The term leggie is often called Leg spin or Leg break delivery – these are ways of serving the ball. In addition, the player who uses this technique can be called so. We will tell you about the term and its use and the reception’s history in more detail.
What is Leggie in Cricket?
So, leggie is a rather unpopular slang term. A similar technique in cricket is often called the leg break delivery or the leg spin delivery. But confusion already appears here because they are not the same thing. Strictly speaking, the leg break delivery is a type of leg spin delivery. This is the name given to the serve that a right-handed bowler makes to a right-handed batsman.
In general, the leg spin delivery is a type of service in which the bowler spins the ball to hit the ground and swing away from the leg side towards the offside, which is located at a distance from the right-handed batsman.
Leggie is a strategy game that is used to confuse the batsman. In this case, the leg break delivery or leg spin delivery is not only often denoted by the same term leggie but is also often confused because the ball flies along the same trajectory. However, these techniques are slightly different. A right-handed bowler can only do leg breaks against a right-handed batsman. When a left-handed bowler uses this same technique, it is called a left-arm unorthodox spin.
The leg spinner, when thrown, rotates the wrist so that the ball deflects away from its intended end point. The term leggie suggests that the ball will hit the ground between the leg and the middle stump and then sharply head towards the off stump.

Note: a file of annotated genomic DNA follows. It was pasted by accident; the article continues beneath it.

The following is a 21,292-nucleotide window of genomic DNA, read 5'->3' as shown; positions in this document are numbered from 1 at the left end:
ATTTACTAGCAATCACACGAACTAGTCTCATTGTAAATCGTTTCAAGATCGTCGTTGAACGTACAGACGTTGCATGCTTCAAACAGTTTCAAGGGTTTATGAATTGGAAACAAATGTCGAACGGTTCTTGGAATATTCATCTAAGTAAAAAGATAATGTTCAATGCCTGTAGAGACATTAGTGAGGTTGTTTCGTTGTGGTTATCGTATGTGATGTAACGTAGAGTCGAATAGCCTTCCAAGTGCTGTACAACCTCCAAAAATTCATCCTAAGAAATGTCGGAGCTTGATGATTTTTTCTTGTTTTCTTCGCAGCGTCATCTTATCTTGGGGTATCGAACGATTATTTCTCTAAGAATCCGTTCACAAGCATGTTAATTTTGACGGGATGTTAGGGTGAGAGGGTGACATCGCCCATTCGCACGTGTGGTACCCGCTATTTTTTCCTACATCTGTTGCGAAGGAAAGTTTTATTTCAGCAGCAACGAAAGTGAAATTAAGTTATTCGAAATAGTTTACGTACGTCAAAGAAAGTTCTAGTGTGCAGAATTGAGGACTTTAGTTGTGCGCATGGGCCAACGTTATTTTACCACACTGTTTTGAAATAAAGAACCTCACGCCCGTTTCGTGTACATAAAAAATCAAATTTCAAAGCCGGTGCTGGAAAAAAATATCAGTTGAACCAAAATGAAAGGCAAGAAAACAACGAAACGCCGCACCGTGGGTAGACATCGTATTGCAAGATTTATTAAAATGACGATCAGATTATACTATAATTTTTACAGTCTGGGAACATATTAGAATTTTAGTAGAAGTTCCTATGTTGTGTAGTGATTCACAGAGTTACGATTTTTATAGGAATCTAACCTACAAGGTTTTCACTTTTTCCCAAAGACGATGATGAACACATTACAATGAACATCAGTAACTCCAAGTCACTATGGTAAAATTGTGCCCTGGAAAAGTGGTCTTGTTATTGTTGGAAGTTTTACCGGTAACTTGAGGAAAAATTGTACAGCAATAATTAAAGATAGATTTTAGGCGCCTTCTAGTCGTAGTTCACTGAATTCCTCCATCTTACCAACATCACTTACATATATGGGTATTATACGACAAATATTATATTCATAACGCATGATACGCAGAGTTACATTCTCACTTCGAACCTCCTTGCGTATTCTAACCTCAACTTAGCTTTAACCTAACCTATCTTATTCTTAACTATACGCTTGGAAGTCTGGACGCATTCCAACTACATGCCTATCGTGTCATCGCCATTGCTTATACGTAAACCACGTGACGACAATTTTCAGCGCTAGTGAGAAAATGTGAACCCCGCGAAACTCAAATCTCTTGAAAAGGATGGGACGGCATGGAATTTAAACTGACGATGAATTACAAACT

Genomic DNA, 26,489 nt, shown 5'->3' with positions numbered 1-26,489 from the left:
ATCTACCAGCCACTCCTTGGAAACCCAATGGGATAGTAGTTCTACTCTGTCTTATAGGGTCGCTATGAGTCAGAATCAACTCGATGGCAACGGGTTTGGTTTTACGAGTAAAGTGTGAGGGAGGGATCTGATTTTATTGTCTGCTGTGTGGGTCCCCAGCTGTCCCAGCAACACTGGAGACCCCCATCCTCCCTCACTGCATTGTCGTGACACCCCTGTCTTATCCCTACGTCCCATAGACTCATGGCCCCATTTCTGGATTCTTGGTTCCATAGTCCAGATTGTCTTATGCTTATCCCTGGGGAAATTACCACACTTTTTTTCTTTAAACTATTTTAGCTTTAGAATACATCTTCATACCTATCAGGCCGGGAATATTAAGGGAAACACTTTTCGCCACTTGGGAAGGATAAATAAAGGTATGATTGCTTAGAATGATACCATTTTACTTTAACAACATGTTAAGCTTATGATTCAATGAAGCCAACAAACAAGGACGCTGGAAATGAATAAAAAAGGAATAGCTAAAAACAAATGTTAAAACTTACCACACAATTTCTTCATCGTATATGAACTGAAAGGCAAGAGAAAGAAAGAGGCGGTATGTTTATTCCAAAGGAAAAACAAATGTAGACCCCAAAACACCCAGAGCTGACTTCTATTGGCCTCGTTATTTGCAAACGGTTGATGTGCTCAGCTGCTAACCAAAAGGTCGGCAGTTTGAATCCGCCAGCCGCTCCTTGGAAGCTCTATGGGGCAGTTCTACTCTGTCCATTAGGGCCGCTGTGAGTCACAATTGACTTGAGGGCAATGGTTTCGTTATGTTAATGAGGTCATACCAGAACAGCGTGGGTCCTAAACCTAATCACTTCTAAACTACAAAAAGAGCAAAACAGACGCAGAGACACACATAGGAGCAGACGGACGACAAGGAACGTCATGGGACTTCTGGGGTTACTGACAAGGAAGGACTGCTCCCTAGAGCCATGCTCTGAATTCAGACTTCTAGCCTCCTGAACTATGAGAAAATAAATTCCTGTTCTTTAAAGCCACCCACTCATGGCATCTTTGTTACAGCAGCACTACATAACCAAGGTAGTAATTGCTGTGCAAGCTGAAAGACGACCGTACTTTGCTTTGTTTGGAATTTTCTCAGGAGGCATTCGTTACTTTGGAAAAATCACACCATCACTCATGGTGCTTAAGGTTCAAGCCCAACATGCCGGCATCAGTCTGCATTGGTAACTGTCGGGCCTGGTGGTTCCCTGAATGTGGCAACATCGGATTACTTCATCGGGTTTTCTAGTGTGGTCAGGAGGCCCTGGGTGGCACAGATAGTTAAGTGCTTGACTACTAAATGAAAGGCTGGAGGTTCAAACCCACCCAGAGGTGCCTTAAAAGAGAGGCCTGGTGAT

In the leggie, the bowler holds the ball with the seams under the toes. During the throw, the wrist turns to the left, the ball is released from the palm when it is under the ring finger. This movement causes the ball to rotate counterclockwise. Therefore, when hitting the ground, the ball flies to the left (off-side) and away from where the batsman expects it.
With this technique, the ball can reach a speed of 75 – 95 kilometers per hour, and the final speed depends not only on the skill of the bowler but also on the direction of the wind and other external circumstances.
Leggie, regardless of whether it is the leg spin delivery or leg break delivery, is a very difficult technique that not everyone can handle. Correctly executed, it allows the batsman to be confused and ready to receive the serve from the side opposite to where the ball is actually going.
Leggie is the most dangerous thing for a right-handed batsman. For him, hitting such a ball is the most difficult, even if he guessed the bowler maneuver because the ball is flying to the left and the bat is in his right hand.
The best leggies in cricket history
Both spin leg and leg break are quite complex techniques. Using them increases bowlers’ performance and can advance them to the major league and the international level.
At the same time, the term leggie is often used in relation to players who mastered this technique perfectly. These include the following bowlers:
- Bernard Bosanquet is an Englishman whose career started in the first half of the 20th century. While bowling, he used leg breaks and was the first to prove its effectiveness, according to some sources – even invented it.
- Abdul Qadir – the Pakistani bowler who kept the leggie on the cricket pitch in the 1970s and 1980s. Much of his credit is because he kept the technique popular before it fell in love with the players and the public again with the arrival of Shane Warne.
- Shane Warne – he is credited with the revival of leggie as a technique. This Australian, who was the captain of the national team in ODI, became famous precisely for the successful use of the spin leg. He was even called the king of this technique, and the rest of the bowlers, seeing the success of Warne, also began to implement leg spin in their game.
Leggie is an old technique, and so much so that it has been predicted more than once that it will go nowhere, but it is so effective that it is hardly worth fearing.